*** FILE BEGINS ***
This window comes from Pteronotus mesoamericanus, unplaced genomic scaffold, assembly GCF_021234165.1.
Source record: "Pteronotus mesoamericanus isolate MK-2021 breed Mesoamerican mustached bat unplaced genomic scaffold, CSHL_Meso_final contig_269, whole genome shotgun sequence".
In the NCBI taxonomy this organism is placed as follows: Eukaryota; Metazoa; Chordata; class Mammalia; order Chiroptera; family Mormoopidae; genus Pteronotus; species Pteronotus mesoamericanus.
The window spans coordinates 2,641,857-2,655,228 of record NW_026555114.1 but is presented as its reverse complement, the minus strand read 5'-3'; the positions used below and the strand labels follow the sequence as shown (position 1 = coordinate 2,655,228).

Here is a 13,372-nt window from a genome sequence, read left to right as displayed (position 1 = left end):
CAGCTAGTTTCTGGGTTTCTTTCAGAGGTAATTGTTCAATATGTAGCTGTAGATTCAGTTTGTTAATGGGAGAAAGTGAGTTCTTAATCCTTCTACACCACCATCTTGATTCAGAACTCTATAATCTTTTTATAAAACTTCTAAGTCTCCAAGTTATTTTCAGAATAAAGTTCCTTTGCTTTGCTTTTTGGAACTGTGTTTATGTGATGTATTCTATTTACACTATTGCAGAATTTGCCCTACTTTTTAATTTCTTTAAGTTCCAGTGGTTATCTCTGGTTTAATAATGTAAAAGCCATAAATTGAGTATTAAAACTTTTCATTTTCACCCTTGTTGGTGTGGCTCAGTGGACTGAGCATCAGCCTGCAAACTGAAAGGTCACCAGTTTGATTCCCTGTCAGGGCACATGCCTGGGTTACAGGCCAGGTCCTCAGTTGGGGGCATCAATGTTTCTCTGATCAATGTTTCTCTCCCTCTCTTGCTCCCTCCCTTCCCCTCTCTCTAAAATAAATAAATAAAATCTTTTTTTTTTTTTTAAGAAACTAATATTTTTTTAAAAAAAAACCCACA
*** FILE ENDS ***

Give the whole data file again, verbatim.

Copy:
This window comes from Pteronotus mesoamericanus, unplaced genomic scaffold, assembly GCF_021234165.1.
Source record: "Pteronotus mesoamericanus isolate MK-2021 breed Mesoamerican mustached bat unplaced genomic scaffold, CSHL_Meso_final contig_269, whole genome shotgun sequence".
In the NCBI taxonomy this organism is placed as follows: Eukaryota; Metazoa; Chordata; class Mammalia; order Chiroptera; family Mormoopidae; genus Pteronotus; species Pteronotus mesoamericanus.
The window spans coordinates 2,641,857-2,655,228 of record NW_026555114.1 but is presented as its reverse complement, the minus strand read 5'-3'; the positions used below and the strand labels follow the sequence as shown (position 1 = coordinate 2,655,228).

Here is a 13,372-nt window from a genome sequence, read left to right as displayed (position 1 = left end):
CAGCTAGTTTCTGGGTTTCTTTCAGAGGTAATTGTTCAATATGTAGCTGTAGATTCAGTTTGTTAATGGGAGAAAGTGAGTTCTTAATCCTTCTACACCACCATCTTGATTCAGAACTCTATAATCTTTTTATAAAACTTCTAAGTCTCCAAGTTATTTTCAGAATAAAGTTCCTTTGCTTTGCTTTTTGGAACTGTGTTTATGTGATGTATTCTATTTACACTATTGCAGAATTTGCCCTACTTTTTAATTTCTTTAAGTTCCAGTGGTTATCTCTGGTTTAATAATGTAAAAGCCATAAATTGAGTATTAAAACTTTTCATTTTCACCCTTGTTGGTGTGGCTCAGTGGACTGAGCATCAGCCTGCAAACTGAAAGGTCACCAGTTTGATTCCCTGTCAGGGCACATGCCTGGGTTACAGGCCAGGTCCTCAGTTGGGGGCATCAATGTTTCTCTGATCAATGTTTCTCTCCCTCTCTTGCTCCCTCCCTTCCCCTCTCTCTAAAATAAATAAATAAAATCTTTTTTTTTTTTTTAAGAAACTAATATTTTTTTAAAAAAAAACCCACA